IN CINEMAS NOW
RUNNING TIME: 112 min
REVIEWED BY: Dr Lenera, Official HCF Critic
Reporter April O’ Neal is investigating dodgy scientist Dr. Baxter who is behind a plan to free the villainous Shredder and has found one third of a device that, if put together when the other parts are found, can form a portal through which the evil alien Krang wants to lead an extra-terrestrial invasion. Shredder is freed, along with Bebop and Rocksteady, two dumb crooks whom Shredder turns into animal-like creatures by exposing them to a substance, also created by Baxter, which turns humans into the animals their personalities most resemble and could even make the Ninja Turtles human. As for the latter, they are regarded as monsters by some of those who live on the surface and have to contend with a vigilante named Casey Jones who has his own score to settle with the baddies….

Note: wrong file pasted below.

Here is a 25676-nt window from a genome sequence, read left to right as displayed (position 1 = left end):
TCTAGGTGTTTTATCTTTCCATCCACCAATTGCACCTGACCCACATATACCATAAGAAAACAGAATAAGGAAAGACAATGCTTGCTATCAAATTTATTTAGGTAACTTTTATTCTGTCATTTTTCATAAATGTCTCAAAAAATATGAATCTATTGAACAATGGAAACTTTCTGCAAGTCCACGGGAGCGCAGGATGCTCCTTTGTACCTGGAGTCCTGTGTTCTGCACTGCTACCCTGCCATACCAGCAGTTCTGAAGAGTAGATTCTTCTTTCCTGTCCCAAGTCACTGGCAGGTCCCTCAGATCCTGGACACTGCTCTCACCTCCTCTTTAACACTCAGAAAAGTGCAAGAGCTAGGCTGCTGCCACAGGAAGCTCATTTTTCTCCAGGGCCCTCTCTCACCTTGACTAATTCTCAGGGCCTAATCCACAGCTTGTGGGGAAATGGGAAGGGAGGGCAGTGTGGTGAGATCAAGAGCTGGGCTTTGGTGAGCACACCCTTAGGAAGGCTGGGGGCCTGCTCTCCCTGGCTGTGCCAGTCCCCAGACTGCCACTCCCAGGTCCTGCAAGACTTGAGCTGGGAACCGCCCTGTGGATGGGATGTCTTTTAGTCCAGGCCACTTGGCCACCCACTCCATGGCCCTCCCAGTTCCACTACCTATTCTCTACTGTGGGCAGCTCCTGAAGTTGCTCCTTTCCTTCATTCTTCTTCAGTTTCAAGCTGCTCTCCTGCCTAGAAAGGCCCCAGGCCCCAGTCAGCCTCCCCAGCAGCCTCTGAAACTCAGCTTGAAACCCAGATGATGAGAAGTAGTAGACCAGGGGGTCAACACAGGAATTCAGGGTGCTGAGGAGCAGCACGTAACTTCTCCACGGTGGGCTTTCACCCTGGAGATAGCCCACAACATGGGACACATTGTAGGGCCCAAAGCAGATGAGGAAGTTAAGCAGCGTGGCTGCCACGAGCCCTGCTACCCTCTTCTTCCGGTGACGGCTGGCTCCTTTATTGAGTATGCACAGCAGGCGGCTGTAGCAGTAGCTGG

My attempt to describe the first third of the plot of Teenage Mutant Ninja Turtles: Out Of The Shadows in the above paragraph wasn’t intended to sound so incoherent; that’s just how the film’s story seemed to me. It appears to have been constructed by a six year old. This follow-up to the Ninja Turtles reboot of two years ago passes the time inoffensively enough but doesn’t come near its immediate predecessor [which, despite the usual bad reviews which have greeted every Turtles film, I found to be a decent ‘switch-your-brain-off’ action romp that I feel would have been more praised if it had been made by Marvel and not had Michael Bay as co-producer]. I’d personally place it around the middle of Ninja Turtle movies; better than the second and third films, but not as good as the first, fourth and fifth ones, which is highly disappointing considering I recall reading interviews with the filmmakers who said how the last movie didn’t work too well [how well could it really have worked? I thought it delivered in what it set out to do despite a few missteps like the unappealing look of the Turtles], and how they were going to top it with this one.